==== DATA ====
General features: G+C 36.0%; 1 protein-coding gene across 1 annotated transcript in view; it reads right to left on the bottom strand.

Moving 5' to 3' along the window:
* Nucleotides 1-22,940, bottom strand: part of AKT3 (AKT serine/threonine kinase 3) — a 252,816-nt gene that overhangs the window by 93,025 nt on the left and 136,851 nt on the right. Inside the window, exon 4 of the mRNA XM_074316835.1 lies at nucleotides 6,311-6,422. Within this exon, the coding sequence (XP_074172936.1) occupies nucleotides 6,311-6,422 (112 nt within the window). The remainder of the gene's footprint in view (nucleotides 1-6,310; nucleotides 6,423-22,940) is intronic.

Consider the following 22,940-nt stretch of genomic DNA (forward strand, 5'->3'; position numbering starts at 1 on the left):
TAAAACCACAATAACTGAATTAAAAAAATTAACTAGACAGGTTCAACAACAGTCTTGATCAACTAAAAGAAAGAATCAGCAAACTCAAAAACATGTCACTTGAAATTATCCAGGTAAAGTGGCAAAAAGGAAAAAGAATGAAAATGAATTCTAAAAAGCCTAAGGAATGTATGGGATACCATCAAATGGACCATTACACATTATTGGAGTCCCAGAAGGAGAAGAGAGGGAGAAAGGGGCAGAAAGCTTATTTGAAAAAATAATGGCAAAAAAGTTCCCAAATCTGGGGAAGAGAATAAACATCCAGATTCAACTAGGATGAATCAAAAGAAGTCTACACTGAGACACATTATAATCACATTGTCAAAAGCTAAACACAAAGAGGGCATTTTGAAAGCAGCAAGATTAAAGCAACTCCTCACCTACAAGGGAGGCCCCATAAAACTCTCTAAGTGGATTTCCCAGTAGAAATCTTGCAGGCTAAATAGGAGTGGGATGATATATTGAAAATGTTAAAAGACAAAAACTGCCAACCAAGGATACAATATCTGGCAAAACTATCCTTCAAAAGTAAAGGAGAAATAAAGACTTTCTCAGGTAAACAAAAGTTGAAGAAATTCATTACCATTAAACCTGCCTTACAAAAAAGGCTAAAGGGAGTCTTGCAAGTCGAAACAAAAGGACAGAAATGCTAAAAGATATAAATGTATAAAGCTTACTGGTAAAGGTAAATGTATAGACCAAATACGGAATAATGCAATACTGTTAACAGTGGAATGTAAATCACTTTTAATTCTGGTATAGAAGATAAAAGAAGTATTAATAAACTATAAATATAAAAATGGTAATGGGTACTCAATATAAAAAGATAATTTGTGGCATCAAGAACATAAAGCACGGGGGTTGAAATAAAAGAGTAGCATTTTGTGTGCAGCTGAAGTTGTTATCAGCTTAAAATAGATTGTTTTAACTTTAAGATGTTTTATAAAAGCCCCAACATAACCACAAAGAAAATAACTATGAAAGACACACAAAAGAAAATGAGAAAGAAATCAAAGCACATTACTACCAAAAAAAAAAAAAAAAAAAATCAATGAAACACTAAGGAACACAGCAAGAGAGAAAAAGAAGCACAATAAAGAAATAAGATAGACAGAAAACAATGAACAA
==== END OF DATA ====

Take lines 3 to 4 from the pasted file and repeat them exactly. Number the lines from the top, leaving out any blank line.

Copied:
* Nucleotides 1-22,940, bottom strand: part of AKT3 (AKT serine/threonine kinase 3) — a 252,816-nt gene that overhangs the window by 93,025 nt on the left and 136,851 nt on the right. Inside the window, exon 4 of the mRNA XM_074316835.1 lies at nucleotides 6,311-6,422. Within this exon, the coding sequence (XP_074172936.1) occupies nucleotides 6,311-6,422 (112 nt within the window). The remainder of the gene's footprint in view (nucleotides 1-6,310; nucleotides 6,423-22,940) is intronic.

Consider the following 22,940-nt stretch of genomic DNA (forward strand, 5'->3'; position numbering starts at 1 on the left):